MIT prof. speaks about 1968 Chicago protests and their aftermath
Dr. Heather Hendershot visited Brandeis to discuss her new book, which details the protests and how they affected the public’s view of the media.
Dr. Heather Hendershot, author and professor of film and media at Massachusetts Institute of Technology, visited Brandeis on Thursday, Nov. 3 to introduce her new book, “When the News Broke: Chicago 1968 and the Polarizing of America.” “When the News Broke” details the protests at the 1968 Democratic National Convention in Chicago and its effect on future media consumption and will be published by the University of Chicago Press in December.
Prof. Thomas Doherty (AMST) introduced Dr. Hendershot at the event, describing a bit of Hendershot’s background: she is a media historian and has published over four books on American news and television history. Hendershot received a BA from Yale University and an MA and Ph.D. from the University of Rochester.
Hendershot asked her audience to imagine themselves as journalists, arriving in Chicago in August of 1968. To do so, one must first understand the political climate in America at the time. President Lyndon B. Johnson had just announced that he would not be running for reelection, making the goal of that year’s Democratic National Convention to nominate a presidential candidate for the Democratic Party. The Vietnam War was at its peak, with over half a million troops deployed. Despite varying politicians’ promises, the war’s end was nowhere in sight. Following the assassination of Dr. Martin Luther King Jr. just four months prior, race riots were rampant throughout the country, with a disproportionate amount of Black people being killed by police.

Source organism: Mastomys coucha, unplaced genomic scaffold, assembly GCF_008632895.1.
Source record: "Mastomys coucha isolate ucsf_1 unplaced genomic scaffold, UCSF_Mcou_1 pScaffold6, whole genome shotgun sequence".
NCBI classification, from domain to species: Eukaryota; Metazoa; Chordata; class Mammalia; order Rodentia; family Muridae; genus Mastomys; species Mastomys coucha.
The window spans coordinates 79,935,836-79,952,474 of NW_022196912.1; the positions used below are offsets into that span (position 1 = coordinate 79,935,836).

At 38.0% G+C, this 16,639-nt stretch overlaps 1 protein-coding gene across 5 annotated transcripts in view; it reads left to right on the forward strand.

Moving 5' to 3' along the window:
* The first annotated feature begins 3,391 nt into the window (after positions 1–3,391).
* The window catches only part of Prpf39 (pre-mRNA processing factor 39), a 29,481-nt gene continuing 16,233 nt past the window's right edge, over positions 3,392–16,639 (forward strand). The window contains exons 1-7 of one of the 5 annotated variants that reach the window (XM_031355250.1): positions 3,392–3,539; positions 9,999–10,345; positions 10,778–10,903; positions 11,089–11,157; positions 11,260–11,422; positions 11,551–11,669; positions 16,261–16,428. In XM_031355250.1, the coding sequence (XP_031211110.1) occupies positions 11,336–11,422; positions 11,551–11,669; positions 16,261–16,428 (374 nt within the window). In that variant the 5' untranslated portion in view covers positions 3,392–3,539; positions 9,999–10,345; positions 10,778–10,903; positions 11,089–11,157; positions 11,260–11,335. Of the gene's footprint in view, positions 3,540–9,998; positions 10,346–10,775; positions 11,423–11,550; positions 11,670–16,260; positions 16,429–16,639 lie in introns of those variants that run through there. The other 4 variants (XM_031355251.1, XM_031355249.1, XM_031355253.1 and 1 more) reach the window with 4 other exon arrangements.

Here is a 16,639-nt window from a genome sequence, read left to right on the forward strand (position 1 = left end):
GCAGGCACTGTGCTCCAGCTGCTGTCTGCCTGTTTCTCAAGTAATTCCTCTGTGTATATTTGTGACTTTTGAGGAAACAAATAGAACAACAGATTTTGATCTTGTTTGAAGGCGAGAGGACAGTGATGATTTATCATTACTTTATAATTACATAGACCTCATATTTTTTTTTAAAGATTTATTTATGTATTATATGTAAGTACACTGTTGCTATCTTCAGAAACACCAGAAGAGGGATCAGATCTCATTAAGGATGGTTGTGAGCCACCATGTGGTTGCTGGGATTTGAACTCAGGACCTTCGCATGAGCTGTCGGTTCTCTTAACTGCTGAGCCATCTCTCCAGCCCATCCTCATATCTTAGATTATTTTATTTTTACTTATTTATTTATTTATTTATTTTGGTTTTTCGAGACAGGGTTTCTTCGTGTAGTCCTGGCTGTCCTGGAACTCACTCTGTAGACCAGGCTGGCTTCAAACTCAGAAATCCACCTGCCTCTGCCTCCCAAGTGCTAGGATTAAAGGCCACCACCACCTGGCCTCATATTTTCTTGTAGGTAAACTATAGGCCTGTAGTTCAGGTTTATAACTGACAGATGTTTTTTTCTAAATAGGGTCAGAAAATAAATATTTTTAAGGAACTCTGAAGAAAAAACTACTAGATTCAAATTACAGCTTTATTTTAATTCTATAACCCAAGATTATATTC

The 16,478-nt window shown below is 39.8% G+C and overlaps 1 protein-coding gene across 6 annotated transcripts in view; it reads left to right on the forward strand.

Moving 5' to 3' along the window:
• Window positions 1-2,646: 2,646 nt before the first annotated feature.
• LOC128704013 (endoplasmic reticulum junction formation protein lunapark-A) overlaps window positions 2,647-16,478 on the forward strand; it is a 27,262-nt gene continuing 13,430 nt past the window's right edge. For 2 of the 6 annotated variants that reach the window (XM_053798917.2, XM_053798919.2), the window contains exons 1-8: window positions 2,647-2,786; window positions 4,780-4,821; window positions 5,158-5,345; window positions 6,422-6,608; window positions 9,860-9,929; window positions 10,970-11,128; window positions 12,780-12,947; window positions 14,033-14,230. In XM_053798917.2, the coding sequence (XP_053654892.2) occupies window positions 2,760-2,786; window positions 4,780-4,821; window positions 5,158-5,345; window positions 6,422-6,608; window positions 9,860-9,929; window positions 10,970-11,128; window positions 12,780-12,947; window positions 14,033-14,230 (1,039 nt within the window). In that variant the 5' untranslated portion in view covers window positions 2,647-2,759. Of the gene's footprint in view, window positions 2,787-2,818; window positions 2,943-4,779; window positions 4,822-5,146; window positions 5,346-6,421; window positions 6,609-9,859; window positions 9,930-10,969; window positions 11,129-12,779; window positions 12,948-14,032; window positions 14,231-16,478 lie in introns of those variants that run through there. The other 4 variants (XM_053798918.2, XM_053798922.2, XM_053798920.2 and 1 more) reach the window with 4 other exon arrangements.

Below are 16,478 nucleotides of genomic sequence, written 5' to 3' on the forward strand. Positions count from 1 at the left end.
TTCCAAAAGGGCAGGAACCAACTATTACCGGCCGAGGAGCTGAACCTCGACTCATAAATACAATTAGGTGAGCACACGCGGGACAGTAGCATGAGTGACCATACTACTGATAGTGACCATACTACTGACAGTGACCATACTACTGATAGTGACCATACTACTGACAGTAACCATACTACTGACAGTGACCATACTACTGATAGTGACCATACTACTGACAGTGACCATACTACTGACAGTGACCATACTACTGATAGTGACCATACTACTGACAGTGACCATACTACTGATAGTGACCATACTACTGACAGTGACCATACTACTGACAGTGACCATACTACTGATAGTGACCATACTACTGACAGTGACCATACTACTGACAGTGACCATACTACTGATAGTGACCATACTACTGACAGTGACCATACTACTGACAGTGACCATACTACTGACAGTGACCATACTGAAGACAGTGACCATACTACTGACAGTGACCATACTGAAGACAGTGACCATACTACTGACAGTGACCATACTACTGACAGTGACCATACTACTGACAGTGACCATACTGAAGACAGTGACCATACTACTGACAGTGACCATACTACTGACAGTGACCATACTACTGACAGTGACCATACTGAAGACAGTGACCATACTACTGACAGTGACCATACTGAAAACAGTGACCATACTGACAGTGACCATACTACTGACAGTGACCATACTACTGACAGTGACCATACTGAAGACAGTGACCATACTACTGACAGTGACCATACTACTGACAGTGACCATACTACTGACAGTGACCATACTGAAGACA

A few weeks before, the Republican National Committee in Miami was met with hundreds of anti-Vietnam War protesters, inciting pushback and violence from the police. The organizers of the convention and Chicago Mayor Richard Daley prepared for an influx of 10,000 anti-war protesters throughout the four-day event. As a result, and keeping the events of Miami in mind, Daley made restrictions to shut down the protesters, in addition to the over 100,000 security people present. In May, Chicago electrical workers for the Illinois Bell Telephone went on strike and stayed on strike until September. A lack of electrical workers meant new telephone lines could not be installed for the DNC, which reporters relied on to produce live TV coverage of the Convention for their network. It was no coincidence, said Hendershot, that Daley had not negotiated with workers to end their strike, and journalists suspected it was a clear punch from Daley to censor coverage.
On August 28th, 10,000 protesters gathered on Michigan Avenue in downtown Chicago. The number of police present was almost ten times larger than the group of protesters. Police attacked demonstrators and left many of them bloody and injured. Credentials didn’t matter here; being a member of the press would not save you from attack. Hendershot displayed pictures of the protest that had gone viral: beaten protestors, angry police, and crowds of demonstrators outside the convention. In one photo, photographer Paul Sequeira captured a picture just as a police officer sprayed a can of mace pointed directly at the camera, blocking his face. “What’s particularly disturbing about this photo … is this smile on [the officer’s] face,” commented Hendershot. In another photograph, New York Times photographer Barton Silverman is seen struggling to hold on to his camera as five police officers arrest him. These pictures have circulated the country; the news coverage of the convention and the protests on Michigan Avenue were the most-watched programs on TV in 1968.